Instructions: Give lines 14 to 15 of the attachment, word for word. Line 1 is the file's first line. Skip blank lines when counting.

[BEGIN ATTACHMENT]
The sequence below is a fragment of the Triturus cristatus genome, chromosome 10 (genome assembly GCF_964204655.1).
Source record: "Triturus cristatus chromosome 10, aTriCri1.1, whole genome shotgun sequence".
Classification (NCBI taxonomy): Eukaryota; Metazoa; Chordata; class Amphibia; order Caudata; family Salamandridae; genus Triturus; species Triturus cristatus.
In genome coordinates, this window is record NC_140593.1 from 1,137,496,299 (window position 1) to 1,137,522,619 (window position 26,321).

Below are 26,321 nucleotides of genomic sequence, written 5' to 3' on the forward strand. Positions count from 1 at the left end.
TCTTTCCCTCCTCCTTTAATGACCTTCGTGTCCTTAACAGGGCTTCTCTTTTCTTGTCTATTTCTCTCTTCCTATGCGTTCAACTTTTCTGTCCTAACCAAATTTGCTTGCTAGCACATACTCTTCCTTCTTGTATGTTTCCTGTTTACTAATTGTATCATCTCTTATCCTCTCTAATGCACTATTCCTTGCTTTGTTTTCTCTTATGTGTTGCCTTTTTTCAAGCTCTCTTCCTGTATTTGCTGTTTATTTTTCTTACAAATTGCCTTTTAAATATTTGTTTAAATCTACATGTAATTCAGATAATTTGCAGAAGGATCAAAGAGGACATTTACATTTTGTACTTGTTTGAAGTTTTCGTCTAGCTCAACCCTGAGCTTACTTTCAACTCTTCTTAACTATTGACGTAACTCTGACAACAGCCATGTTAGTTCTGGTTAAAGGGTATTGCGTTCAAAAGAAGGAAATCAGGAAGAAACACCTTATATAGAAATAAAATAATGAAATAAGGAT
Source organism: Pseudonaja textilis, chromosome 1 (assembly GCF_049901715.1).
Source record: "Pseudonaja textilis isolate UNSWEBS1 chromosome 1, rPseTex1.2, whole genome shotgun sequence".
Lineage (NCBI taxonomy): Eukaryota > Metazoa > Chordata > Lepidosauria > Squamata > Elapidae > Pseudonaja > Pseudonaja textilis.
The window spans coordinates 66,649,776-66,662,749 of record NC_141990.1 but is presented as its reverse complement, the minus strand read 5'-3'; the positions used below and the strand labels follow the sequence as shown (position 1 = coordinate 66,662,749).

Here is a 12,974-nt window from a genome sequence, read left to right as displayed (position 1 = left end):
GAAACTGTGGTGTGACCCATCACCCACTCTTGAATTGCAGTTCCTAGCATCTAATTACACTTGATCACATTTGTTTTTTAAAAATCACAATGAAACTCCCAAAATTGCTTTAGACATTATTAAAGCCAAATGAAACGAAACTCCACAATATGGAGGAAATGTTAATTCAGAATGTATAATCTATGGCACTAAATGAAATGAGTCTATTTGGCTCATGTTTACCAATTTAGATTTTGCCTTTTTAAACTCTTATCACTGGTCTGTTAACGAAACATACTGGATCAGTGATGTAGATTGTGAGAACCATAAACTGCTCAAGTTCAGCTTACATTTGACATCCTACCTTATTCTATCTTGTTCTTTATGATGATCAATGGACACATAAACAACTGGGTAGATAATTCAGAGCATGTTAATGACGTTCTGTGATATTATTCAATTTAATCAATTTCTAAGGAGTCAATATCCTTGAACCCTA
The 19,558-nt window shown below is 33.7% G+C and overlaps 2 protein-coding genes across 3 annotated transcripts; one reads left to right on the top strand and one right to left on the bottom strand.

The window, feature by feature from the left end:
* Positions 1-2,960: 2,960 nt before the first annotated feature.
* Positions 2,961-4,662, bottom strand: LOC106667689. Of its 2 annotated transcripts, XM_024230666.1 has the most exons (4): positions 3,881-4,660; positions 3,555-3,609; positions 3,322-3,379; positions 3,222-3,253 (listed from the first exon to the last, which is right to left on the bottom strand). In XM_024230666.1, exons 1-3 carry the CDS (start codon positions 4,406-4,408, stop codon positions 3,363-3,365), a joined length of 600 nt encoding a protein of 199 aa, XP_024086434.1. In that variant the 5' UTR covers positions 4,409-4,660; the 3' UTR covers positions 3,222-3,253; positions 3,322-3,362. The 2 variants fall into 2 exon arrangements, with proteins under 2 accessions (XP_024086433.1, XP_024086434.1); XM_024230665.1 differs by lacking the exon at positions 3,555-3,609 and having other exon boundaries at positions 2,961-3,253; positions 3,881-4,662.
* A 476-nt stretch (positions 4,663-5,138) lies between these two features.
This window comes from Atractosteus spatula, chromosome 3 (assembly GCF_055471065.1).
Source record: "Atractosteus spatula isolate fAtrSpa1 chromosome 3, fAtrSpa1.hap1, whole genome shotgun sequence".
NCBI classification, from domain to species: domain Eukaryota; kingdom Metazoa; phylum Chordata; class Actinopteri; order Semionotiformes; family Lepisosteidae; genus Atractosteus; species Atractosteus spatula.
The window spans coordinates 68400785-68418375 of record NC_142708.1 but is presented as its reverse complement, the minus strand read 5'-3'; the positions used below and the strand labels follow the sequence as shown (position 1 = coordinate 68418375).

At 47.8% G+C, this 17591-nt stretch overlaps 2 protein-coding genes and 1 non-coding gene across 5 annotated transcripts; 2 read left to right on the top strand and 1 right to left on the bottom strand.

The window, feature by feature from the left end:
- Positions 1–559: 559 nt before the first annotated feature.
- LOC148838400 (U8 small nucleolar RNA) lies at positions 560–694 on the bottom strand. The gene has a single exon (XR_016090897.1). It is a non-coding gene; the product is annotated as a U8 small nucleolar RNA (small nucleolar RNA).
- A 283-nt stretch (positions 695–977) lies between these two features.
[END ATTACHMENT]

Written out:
The window, feature by feature from the left end:
* Positions 1-2,960: 2,960 nt before the first annotated feature.